L.A. Dodgers cross picket line in Boston a day before World Series Game 1
Reed Saxon / AP

Rooting for the Los Angeles Dodgers in the 2018 World Series? If so, you should go ahead and start rooting for every corporate CEO, union busting law firm, and scab worker.

Jackie Robinson is rolling over in his grave right now that members of his team are crossing the picket line,” said Brian Lang, president of Unite Here Local 26, invoking the name of the first black baseball player, and former Brooklyn Dodger. “The Dodgers ought to take his number down … He stood up for justice.”

That’s right baseball fans, the National League champs took a cue from the “Evil Empire” (NY Yankees) and crossed the picket line set up by striking Marriott workers, members of Unite Here Local 26, at the Ritz-Carlton hotel Monday.

According to union chief Lang, the Dodgers players—union members themselves—snuck through the back of the hotel to avoid bad publicity.

Lang also mentioned he had reached out to Major League Baseball, in an effort to set teams up at non-striking hotels, but to no avail.

“It was turned down because there were not enough suites,” Lang said. “For millionaires to hold their desire for luxury over people struggling paycheck to paycheck—I think it’s shameful.”

For nearly two weeks, thousands of union hotel workers have been on the picket lines outside Marriott-owned hotels in eight major U.S. cities.

Housekeepers, bartenders, and other service workers walked off the job October 8 after months of contract negations with Marriott broke down after the hotel giant failed to make significant movements on key worker issues including living wages, workplace safety, including steps to reduce and prevent sexual harassment, improved retirement benefits, and above all, dignity and respect.

I want people to know the job is not easy,” Mei Leung, a housekeeper at Sheraton Boston, said. “I want them to know we need a good contract.”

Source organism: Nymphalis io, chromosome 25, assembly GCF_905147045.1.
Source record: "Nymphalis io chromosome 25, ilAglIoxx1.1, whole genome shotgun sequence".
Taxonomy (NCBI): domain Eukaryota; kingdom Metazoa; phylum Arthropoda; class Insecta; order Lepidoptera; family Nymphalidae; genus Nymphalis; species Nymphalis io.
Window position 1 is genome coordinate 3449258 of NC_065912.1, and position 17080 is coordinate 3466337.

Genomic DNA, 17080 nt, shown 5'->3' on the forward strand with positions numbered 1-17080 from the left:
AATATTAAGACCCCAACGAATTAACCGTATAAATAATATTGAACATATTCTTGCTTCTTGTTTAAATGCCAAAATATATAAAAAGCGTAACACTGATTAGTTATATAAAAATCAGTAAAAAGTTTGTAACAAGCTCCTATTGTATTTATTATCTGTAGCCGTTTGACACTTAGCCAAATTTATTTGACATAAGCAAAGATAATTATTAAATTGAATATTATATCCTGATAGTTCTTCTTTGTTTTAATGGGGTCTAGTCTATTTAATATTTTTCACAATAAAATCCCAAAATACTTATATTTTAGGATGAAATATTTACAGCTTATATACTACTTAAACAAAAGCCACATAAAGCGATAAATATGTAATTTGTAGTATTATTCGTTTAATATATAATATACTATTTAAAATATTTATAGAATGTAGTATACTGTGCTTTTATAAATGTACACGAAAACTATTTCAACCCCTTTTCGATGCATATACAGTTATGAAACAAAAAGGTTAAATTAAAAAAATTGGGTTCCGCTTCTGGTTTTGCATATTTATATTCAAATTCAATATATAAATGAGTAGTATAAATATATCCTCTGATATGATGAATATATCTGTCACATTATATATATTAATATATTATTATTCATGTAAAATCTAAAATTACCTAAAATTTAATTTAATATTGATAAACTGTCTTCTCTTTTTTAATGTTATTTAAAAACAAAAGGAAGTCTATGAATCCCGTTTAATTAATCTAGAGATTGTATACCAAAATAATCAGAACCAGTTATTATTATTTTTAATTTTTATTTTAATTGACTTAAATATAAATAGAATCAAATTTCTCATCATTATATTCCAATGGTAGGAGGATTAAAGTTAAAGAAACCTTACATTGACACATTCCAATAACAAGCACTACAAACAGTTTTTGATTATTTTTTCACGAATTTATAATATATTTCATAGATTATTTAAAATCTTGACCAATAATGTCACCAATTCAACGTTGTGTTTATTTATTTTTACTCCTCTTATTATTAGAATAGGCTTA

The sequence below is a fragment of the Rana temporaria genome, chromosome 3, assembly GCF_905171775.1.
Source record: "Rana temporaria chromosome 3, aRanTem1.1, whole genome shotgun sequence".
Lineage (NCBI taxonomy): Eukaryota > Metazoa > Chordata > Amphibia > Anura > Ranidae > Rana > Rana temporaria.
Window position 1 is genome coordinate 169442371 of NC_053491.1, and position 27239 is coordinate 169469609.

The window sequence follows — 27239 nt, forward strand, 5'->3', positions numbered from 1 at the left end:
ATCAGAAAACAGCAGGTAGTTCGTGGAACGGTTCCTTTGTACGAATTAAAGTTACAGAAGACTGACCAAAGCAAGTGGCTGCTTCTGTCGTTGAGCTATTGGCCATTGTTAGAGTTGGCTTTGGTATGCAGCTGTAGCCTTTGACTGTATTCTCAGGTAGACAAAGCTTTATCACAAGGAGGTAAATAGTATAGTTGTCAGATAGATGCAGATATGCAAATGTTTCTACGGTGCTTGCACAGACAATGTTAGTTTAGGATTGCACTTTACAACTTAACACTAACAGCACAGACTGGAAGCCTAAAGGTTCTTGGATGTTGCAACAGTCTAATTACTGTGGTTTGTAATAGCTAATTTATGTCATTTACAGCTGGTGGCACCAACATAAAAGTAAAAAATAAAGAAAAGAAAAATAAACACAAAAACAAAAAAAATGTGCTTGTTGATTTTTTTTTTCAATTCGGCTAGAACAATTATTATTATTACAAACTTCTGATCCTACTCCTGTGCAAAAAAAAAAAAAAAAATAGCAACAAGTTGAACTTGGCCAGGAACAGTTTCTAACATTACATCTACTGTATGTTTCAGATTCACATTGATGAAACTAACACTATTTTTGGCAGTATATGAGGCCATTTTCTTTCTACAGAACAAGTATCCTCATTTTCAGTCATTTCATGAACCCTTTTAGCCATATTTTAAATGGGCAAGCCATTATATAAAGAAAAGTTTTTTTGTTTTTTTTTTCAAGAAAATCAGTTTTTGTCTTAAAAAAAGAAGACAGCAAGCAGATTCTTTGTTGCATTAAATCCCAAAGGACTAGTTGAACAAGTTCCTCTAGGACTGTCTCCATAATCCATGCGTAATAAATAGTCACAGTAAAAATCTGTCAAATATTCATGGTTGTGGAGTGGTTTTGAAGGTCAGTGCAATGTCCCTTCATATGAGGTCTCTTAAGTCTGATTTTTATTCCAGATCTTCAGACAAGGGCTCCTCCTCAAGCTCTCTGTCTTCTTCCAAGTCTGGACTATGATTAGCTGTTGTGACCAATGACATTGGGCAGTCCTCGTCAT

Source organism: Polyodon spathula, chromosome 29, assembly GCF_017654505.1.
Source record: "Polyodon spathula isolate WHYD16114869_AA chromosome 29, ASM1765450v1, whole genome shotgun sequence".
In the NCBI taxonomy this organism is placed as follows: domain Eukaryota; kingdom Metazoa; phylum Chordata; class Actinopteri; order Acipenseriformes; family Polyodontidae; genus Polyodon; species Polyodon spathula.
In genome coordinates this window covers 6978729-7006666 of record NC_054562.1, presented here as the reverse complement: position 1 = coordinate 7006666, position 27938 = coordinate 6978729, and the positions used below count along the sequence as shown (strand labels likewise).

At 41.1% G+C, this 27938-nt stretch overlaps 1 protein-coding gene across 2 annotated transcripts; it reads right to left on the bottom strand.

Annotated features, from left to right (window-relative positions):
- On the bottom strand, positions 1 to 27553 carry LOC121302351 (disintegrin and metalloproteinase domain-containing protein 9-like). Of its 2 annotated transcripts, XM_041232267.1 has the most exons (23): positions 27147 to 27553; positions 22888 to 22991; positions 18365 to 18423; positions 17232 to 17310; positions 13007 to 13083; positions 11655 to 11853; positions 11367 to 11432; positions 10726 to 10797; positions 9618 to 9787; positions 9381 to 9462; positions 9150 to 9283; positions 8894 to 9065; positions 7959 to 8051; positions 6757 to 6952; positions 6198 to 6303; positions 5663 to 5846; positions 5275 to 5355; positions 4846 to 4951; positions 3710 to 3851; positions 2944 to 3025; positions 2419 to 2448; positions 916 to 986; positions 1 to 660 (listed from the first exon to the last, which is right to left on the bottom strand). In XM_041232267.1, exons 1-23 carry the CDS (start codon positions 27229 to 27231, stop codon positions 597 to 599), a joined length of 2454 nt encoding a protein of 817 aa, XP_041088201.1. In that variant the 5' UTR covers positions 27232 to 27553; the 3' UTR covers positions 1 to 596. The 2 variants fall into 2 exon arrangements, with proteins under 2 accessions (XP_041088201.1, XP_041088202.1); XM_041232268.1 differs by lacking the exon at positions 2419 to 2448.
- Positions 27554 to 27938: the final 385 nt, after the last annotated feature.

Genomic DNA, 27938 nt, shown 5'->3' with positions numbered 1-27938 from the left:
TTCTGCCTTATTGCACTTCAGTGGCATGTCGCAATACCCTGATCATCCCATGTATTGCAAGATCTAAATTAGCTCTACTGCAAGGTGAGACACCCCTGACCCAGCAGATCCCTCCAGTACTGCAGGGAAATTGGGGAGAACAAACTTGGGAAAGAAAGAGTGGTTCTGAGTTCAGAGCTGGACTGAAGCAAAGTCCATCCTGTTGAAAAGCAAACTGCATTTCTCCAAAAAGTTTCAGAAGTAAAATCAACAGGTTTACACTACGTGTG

Leung, who has worked at the hotel for over 30 years, said her knees are permanently bruised from decades of scrubbing bathrooms on her knees. At 71-years of age, Leung says she can’t afford to retire—imagine that…

While the Dodgers organization and the MLB Players Association have not responded to questions regarding this latest despicable act—MLBPA released a statement following the Yanks players crossing—the Houston Astros, who usually stay at the Boston Sheraton, changed their reservations to a non-striking hotel while they were in town.

Marriott International has become the largest and most profitable hotel chain worldwide. After acquiring Starwood Hotels in 2016, the company now runs more than 6,500 properties, including the Ritz-Carlton, Sheraton, and Renaissance Hotels.

The company is valued at about $49.4 billion, nearly double the value of Hilton, according to Forbes, and made $3.2 billion in profits in 2017.

Marriott said in a statement, “While we respect our associates’ rights to voice their opinions and participate in demonstrations and this work stoppage, we are disappointed that Unite Here has chosen to resort to a strike. We continue to believe that the best place to resolve these issues is at the bargaining table.”

After weeks of picketing and chanting, Marriot seems to be listening to workers demands and grievances, according to Lang.

So, let’s all root for Boston (strikers).


CONTRIBUTOR

Al Neal
Al Neal

Al Neal is a sports columnist for People’s World writing on politics, labor relations, and the general rabble-rousing in professional sports. He spent a decade working in the trade union movement with various locals across the country and currently serves as Dir. of Education and Advocacy for the St. Louis Workers’ Education Society. A member of the Society of Professional Journalists, the National Sports Media Association, National Society for Newspaper Columnists and the NewsGuild, Neal’s work and reporting has been featured in the Labor-TribuneBuzzfeed NewsRussia Today (RT)Sputnik News Wire, and Getty Images. More words at GrandStand Central.

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